Pen Ultimate / Elementary, My Dear Readers

A few good reasons for fans of Sherlock Holmes to celebrate this week.

These days there aren't too many reasons to celebrate, especially if we discount the customary ones (New Year's Eve) and the false ones (renewed hopes for negotiating with the Palestinians). But here's a good reason, even if we are two days late: January 6 was the birthday of Sherlock Holmes, whose new incarnation in "Sherlock Holmes" - by Robert Downey, Jr. - was released worldwide on Christmas, as if to honor the 156th birthday of the immortal and by-far greatest sleuth that ever "lived."

Of course Holmes and his friend and biographer, Dr. Watson (portrayed in the new film by Jude Law), were fictional characters, who sprang from the fertile mind of Sir Arthur Conan Doyle. And yet, Holmes' birthday is celebrated by aficionados of the canon (sometimes called also "the Conan") - comprising four novels and 56 short stories - all over the world, as if he were flesh and blood.

In this, Holmes is unique: No other literary figure has achieved such an overpowering illusion of real life, especially if we take into account the fact that this occurred before the thin line separating fact and fiction was fudged by the passage of time, and while he was still being written about by his creator.

While I am sorely tempted to do so, I won't spoil the celebration by trying to explain how all that happened. But I will reveal how we know that January 6 is Sherlock Holmes' birthday. Elementary, my dear Watson. (Incidentally, that expression does not appear even once in the canon.)

The date was fixed by Christopher Morley and "seconded" by William S. Baring-Gould, two eminent "Sherlockian" scholars. Their reasoning goes as follows: On the occasion of Holmes' literary debut, in "A Study in Scarlet" (published in Beeton's Christmas Annual, 1887), Watson draws up a list of his friend's shortcomings. The first one is: "Knowledge of literature - nil." However, already in his second appearance, in "The Sign of Four" (in Lippincott's Monthly Magazine, 1900), Holmes quotes Carlyle and Goethe (in German!), as well as Shakespeare. Indeed, Messrs. Morley and Baring-Gould found that in the Canon, Holmes quotes no less than 14 of the Bard's plays. Even one of the best-known Sherlockian quotes - "the game is afoot" - comes from Shakespeare (Henry V). But there is only one play that he quotes twice: "Twelfth Night." In "The Adventure of the Empty House" (published in 1903, set in 1894), he unmasks Colonel Sebastian Moran, "the second most dangerous man in London," and declares: "'Journeys end in lovers' meetings,' as the old play says." He repeats the same quote in "The Adventure of the Red Circle" (1911), upon meeting Scotland Yard's Inspector Gregson. Those who know the methods of the master will deduce that "Twelfth Night" is his favorite play - and there must be a reason for that.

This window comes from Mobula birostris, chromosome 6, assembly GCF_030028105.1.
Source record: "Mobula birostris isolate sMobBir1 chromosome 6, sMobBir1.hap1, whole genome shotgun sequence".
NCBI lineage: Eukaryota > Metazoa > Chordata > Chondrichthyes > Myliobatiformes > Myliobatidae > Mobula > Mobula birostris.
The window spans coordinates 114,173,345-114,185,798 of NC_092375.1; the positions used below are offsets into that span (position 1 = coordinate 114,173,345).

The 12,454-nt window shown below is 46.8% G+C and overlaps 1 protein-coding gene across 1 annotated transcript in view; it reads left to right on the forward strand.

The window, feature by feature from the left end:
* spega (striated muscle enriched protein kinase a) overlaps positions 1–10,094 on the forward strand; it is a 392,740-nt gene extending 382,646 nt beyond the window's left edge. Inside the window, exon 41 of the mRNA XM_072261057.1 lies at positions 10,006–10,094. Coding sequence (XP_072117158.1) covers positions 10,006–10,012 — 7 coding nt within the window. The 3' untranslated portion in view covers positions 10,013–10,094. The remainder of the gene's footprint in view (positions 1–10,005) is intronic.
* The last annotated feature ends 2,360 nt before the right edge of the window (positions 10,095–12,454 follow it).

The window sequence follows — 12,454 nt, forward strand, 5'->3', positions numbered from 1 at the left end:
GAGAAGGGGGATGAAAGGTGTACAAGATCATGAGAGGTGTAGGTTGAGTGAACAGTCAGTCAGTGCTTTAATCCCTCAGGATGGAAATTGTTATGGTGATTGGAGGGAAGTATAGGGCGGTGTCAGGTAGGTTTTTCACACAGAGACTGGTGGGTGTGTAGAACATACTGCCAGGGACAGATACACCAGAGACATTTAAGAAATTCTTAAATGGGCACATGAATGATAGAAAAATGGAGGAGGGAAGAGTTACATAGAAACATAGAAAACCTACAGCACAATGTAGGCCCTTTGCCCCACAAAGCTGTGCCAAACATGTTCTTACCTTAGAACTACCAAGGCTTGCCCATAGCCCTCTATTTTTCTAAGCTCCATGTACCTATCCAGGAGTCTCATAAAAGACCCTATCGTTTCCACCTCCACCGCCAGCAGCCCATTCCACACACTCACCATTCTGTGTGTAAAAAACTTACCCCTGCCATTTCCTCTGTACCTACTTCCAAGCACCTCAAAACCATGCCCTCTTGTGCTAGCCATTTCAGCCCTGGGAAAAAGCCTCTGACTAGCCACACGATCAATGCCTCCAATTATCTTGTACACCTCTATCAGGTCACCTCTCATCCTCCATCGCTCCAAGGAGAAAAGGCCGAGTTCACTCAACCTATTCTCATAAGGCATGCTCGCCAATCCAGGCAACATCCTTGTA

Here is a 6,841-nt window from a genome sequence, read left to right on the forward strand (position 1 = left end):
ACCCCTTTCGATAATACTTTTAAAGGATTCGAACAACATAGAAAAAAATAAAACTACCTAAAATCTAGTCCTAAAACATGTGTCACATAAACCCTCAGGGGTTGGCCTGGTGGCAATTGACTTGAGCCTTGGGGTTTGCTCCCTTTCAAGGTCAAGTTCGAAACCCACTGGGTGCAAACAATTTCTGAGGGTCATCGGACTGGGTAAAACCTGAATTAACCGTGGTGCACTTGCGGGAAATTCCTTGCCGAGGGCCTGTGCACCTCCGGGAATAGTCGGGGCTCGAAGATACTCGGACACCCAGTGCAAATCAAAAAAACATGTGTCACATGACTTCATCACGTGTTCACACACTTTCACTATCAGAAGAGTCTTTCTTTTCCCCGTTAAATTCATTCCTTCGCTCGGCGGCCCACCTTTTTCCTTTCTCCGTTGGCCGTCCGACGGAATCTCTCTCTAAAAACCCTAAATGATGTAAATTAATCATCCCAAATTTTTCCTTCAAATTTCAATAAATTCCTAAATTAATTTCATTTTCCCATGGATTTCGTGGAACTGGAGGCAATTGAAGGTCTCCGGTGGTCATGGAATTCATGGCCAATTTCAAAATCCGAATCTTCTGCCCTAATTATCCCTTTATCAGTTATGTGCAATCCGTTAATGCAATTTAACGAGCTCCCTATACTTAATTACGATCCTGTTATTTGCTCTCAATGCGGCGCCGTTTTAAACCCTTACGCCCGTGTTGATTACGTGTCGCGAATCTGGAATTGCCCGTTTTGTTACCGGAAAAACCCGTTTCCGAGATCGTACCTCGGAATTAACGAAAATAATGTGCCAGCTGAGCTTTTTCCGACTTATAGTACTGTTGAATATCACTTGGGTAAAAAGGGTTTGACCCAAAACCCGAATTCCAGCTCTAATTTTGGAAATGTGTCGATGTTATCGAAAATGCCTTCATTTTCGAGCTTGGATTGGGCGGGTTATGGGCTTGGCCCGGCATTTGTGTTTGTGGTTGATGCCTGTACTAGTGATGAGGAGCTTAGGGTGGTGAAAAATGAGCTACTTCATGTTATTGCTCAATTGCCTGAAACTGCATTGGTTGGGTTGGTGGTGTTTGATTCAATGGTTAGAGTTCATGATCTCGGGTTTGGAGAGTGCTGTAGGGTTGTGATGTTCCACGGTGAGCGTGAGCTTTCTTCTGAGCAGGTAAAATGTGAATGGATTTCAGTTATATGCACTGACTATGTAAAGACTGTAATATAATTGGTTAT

According to Christian tradition, the 12th night is that of the Epiphany - i.e., when Mary, Joseph and baby Jesus were visited in the manger in Bethlehem by the Magi, the wise men from the East, who were dispatched on behalf of King Herod (Matthew 2:1).